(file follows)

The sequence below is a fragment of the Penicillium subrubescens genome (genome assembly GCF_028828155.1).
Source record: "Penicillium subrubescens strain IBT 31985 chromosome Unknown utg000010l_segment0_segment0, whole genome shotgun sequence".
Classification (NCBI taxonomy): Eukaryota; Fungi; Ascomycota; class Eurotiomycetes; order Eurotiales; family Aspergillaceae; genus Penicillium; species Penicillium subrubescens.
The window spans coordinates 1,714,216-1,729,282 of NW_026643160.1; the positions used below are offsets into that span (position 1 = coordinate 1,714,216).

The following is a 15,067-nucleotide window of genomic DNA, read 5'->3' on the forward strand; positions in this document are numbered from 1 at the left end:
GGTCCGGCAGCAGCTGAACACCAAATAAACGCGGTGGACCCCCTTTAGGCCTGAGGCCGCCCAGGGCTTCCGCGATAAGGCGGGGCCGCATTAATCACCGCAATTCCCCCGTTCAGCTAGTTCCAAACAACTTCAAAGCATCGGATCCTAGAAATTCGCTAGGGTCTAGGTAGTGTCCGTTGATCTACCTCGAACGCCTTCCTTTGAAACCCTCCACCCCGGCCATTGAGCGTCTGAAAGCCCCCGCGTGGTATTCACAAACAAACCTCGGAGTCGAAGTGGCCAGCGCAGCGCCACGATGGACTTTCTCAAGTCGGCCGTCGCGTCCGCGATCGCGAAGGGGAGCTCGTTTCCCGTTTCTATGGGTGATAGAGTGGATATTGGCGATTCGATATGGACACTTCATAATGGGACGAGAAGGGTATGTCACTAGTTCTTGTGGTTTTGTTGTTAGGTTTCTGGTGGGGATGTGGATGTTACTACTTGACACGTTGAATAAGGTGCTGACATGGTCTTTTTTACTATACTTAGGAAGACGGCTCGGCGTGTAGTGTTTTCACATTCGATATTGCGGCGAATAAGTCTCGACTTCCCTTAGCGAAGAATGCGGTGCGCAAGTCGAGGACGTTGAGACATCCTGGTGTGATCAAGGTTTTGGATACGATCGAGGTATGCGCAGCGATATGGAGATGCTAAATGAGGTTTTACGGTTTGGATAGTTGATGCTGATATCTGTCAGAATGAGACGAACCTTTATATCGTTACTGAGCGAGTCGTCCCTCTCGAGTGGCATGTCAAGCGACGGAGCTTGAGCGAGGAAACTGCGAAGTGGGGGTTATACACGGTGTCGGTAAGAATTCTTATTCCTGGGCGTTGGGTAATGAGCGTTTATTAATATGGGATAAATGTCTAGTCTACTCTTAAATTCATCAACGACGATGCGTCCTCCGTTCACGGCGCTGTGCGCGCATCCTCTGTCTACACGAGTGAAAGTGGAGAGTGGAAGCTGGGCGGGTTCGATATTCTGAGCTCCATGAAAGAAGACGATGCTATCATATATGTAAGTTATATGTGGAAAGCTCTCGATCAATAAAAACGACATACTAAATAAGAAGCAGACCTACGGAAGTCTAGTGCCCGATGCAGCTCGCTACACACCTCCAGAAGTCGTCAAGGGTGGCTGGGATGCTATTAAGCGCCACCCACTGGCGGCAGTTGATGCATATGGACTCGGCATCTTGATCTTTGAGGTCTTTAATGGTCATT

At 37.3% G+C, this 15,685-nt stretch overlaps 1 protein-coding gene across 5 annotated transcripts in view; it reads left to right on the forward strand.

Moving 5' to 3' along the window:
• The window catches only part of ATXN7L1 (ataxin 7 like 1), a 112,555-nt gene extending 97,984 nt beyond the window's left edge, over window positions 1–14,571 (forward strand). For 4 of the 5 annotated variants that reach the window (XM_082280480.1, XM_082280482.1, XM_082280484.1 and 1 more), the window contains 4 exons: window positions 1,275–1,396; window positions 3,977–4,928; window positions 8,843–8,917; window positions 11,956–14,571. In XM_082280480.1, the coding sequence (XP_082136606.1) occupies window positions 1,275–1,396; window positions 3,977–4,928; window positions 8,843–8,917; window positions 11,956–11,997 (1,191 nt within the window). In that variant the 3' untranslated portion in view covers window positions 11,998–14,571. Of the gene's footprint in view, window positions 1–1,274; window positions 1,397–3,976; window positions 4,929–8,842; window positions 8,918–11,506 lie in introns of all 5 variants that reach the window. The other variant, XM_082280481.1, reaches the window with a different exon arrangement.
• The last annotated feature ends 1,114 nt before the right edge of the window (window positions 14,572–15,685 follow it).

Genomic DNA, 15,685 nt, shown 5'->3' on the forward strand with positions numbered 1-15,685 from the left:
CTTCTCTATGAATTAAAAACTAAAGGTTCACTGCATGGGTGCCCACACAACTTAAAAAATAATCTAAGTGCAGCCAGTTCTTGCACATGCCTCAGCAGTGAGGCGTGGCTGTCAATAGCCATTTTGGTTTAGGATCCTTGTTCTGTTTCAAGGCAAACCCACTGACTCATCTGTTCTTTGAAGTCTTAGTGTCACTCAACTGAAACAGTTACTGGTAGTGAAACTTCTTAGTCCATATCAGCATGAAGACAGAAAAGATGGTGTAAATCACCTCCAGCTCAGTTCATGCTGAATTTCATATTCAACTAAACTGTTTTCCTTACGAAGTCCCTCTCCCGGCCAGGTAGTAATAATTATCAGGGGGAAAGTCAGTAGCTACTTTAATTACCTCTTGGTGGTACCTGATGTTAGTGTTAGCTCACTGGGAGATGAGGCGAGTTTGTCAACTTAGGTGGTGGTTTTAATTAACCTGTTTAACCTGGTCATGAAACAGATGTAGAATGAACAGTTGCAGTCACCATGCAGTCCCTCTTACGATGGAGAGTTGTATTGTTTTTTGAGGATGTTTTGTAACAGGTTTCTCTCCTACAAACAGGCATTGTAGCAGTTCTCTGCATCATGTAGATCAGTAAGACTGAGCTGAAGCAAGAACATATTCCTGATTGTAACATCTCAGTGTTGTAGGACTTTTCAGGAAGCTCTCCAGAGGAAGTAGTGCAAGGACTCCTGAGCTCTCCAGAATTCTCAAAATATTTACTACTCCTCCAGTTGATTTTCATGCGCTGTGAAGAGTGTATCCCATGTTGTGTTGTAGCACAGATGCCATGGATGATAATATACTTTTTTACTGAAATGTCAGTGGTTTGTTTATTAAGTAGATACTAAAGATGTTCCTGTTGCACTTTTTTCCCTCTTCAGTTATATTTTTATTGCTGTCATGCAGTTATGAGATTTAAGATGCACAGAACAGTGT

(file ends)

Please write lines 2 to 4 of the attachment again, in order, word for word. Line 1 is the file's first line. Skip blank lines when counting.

Source record: "Penicillium subrubescens strain IBT 31985 chromosome Unknown utg000010l_segment0_segment0, whole genome shotgun sequence".
Classification (NCBI taxonomy): Eukaryota; Fungi; Ascomycota; class Eurotiomycetes; order Eurotiales; family Aspergillaceae; genus Penicillium; species Penicillium subrubescens.
The window spans coordinates 1,714,216-1,729,282 of NW_026643160.1; the positions used below are offsets into that span (position 1 = coordinate 1,714,216).